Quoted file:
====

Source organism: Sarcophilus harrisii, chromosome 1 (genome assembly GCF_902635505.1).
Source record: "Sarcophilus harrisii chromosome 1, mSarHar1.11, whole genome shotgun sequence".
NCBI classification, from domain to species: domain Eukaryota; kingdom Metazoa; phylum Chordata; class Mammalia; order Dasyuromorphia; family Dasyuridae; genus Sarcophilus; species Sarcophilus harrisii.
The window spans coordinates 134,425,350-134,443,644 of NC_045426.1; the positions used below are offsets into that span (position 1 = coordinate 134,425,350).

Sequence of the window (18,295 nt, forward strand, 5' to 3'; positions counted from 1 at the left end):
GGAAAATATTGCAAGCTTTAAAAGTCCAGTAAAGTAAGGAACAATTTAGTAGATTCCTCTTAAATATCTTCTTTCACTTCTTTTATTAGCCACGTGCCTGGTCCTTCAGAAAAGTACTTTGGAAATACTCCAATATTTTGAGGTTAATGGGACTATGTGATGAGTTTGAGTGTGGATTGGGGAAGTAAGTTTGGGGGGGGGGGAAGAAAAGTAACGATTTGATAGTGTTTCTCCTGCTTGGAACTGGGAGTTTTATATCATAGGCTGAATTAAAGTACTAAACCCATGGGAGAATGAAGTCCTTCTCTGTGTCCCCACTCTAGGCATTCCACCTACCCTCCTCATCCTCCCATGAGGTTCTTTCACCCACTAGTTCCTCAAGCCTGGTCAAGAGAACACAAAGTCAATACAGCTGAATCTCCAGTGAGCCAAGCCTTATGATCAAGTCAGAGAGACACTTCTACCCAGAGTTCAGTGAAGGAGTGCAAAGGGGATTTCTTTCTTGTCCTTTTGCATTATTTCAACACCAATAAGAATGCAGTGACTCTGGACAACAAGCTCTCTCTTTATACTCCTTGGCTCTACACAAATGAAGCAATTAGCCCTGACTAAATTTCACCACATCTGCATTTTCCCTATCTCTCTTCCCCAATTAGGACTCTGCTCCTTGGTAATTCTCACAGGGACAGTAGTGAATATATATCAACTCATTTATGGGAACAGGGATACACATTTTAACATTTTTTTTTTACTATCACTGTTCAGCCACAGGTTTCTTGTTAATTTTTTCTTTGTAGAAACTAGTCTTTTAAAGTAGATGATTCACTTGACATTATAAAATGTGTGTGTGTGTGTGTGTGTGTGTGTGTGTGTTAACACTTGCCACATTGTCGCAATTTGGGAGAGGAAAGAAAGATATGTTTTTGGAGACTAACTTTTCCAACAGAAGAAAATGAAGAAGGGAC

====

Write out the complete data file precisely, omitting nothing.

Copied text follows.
Source organism: Sarcophilus harrisii, chromosome 1 (genome assembly GCF_902635505.1).
Source record: "Sarcophilus harrisii chromosome 1, mSarHar1.11, whole genome shotgun sequence".
NCBI classification, from domain to species: domain Eukaryota; kingdom Metazoa; phylum Chordata; class Mammalia; order Dasyuromorphia; family Dasyuridae; genus Sarcophilus; species Sarcophilus harrisii.
The window spans coordinates 134,425,350-134,443,644 of NC_045426.1; the positions used below are offsets into that span (position 1 = coordinate 134,425,350).

Sequence of the window (18,295 nt, forward strand, 5' to 3'; positions counted from 1 at the left end):
GGAAAATATTGCAAGCTTTAAAAGTCCAGTAAAGTAAGGAACAATTTAGTAGATTCCTCTTAAATATCTTCTTTCACTTCTTTTATTAGCCACGTGCCTGGTCCTTCAGAAAAGTACTTTGGAAATACTCCAATATTTTGAGGTTAATGGGACTATGTGATGAGTTTGAGTGTGGATTGGGGAAGTAAGTTTGGGGGGGGGGGAAGAAAAGTAACGATTTGATAGTGTTTCTCCTGCTTGGAACTGGGAGTTTTATATCATAGGCTGAATTAAAGTACTAAACCCATGGGAGAATGAAGTCCTTCTCTGTGTCCCCACTCTAGGCATTCCACCTACCCTCCTCATCCTCCCATGAGGTTCTTTCACCCACTAGTTCCTCAAGCCTGGTCAAGAGAACACAAAGTCAATACAGCTGAATCTCCAGTGAGCCAAGCCTTATGATCAAGTCAGAGAGACACTTCTACCCAGAGTTCAGTGAAGGAGTGCAAAGGGGATTTCTTTCTTGTCCTTTTGCATTATTTCAACACCAATAAGAATGCAGTGACTCTGGACAACAAGCTCTCTCTTTATACTCCTTGGCTCTACACAAATGAAGCAATTAGCCCTGACTAAATTTCACCACATCTGCATTTTCCCTATCTCTCTTCCCCAATTAGGACTCTGCTCCTTGGTAATTCTCACAGGGACAGTAGTGAATATATATCAACTCATTTATGGGAACAGGGATACACATTTTAACATTTTTTTTTTACTATCACTGTTCAGCCACAGGTTTCTTGTTAATTTTTTCTTTGTAGAAACTAGTCTTTTAAAGTAGATGATTCACTTGACATTATAAAATGTGTGTGTGTGTGTGTGTGTGTGTGTGTGTGTTAACACTTGCCACATTGTCGCAATTTGGGAGAGGAAAGAAAGATATGTTTTTGGAGACTAACTTTTCCAACAGAAGAAAATGAAGAAGGGAC